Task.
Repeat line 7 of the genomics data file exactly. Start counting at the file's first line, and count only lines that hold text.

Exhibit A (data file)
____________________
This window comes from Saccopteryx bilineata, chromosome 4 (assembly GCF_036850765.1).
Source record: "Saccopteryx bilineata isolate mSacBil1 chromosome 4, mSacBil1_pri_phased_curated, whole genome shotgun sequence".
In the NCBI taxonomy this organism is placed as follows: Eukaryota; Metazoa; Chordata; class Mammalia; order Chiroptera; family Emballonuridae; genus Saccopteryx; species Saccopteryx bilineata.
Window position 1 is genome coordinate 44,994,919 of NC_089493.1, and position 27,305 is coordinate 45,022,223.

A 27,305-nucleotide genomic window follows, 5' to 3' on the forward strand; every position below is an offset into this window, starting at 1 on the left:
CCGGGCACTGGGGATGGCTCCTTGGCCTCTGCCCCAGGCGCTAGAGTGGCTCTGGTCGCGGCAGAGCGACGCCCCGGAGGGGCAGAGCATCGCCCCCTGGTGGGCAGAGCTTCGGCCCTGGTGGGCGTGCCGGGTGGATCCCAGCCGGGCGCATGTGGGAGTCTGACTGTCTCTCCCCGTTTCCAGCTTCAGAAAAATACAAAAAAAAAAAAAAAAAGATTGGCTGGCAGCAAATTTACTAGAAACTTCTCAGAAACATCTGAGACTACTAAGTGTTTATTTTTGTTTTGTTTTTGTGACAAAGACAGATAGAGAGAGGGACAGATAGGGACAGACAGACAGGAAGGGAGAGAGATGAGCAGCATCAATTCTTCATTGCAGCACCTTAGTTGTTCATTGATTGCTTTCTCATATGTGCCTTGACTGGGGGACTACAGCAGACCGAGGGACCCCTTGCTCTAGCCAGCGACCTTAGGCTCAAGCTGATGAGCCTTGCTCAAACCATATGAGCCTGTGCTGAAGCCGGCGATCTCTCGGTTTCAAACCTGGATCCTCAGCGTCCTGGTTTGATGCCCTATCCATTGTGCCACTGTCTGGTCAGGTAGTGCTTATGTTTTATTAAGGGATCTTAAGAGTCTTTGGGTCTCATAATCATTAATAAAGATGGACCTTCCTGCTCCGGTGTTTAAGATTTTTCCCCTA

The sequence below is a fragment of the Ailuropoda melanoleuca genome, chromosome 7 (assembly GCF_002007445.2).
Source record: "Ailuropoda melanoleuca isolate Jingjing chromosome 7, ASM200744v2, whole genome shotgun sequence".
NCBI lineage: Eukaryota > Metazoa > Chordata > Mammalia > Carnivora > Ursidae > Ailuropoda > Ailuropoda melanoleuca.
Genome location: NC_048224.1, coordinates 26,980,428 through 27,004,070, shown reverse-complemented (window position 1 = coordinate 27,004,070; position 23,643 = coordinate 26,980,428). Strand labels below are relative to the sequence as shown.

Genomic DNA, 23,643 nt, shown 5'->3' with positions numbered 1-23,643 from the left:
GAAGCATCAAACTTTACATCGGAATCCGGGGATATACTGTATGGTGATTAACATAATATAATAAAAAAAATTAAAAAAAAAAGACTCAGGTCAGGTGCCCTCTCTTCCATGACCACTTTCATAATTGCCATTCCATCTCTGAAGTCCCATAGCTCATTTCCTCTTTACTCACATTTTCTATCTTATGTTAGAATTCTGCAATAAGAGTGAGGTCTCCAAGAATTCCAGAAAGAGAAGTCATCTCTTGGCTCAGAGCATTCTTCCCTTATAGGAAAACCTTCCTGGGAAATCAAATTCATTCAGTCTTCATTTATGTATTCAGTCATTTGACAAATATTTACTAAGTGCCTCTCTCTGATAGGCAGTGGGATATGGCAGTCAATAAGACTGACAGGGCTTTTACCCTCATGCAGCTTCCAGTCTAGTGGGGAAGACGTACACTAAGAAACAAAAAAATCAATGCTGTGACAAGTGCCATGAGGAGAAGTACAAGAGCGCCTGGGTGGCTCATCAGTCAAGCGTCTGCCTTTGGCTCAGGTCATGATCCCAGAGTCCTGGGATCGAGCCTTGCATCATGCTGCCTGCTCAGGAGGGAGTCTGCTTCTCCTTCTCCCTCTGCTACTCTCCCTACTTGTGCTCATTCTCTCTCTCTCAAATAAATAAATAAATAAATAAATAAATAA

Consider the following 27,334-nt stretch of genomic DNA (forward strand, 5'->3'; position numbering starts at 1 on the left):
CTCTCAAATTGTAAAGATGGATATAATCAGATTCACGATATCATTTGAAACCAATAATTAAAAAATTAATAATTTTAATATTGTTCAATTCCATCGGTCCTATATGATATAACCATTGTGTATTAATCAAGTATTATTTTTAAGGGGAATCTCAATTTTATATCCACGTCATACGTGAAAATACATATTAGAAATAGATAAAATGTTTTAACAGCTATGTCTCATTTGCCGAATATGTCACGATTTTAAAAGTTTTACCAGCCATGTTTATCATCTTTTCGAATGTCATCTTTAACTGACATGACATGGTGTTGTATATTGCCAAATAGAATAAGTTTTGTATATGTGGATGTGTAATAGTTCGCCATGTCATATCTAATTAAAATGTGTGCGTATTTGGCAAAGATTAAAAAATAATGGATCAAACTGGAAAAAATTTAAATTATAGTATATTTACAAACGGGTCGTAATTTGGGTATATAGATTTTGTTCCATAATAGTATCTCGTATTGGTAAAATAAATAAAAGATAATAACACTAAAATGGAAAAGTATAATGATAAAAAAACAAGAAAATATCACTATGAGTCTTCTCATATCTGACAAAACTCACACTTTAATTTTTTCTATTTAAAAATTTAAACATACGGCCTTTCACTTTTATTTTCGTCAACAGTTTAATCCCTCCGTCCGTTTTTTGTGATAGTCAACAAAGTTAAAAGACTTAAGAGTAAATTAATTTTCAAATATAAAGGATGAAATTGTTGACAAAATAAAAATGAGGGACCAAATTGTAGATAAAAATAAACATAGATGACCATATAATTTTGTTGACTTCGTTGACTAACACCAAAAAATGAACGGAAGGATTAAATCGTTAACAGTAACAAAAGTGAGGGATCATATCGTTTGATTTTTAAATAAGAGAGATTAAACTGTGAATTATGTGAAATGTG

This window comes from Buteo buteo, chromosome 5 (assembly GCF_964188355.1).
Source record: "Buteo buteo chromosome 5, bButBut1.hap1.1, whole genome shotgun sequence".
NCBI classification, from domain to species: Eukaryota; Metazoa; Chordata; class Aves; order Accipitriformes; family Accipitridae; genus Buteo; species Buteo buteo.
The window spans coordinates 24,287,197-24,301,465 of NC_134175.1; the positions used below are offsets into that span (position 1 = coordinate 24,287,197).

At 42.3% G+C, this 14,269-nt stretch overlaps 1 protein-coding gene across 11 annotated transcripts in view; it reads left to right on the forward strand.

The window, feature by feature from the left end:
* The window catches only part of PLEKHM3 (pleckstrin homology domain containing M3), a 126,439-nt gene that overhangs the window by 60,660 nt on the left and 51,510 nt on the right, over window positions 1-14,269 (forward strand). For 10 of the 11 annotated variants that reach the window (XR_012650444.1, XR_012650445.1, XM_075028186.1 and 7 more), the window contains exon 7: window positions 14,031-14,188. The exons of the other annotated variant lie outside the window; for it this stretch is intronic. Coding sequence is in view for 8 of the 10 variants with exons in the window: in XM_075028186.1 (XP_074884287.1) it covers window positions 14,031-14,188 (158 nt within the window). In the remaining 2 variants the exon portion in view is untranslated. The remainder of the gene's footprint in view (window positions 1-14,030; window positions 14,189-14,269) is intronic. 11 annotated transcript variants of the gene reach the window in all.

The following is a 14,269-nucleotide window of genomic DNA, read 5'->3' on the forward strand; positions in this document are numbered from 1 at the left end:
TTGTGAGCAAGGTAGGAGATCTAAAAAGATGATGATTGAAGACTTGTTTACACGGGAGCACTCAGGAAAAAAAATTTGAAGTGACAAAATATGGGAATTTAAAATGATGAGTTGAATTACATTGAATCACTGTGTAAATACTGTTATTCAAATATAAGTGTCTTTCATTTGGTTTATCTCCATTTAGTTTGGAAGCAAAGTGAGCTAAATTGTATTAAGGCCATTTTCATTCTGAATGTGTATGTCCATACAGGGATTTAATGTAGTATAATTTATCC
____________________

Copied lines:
The sequence below is a fragment of the Ailuropoda melanoleuca genome, chromosome 7 (assembly GCF_002007445.2).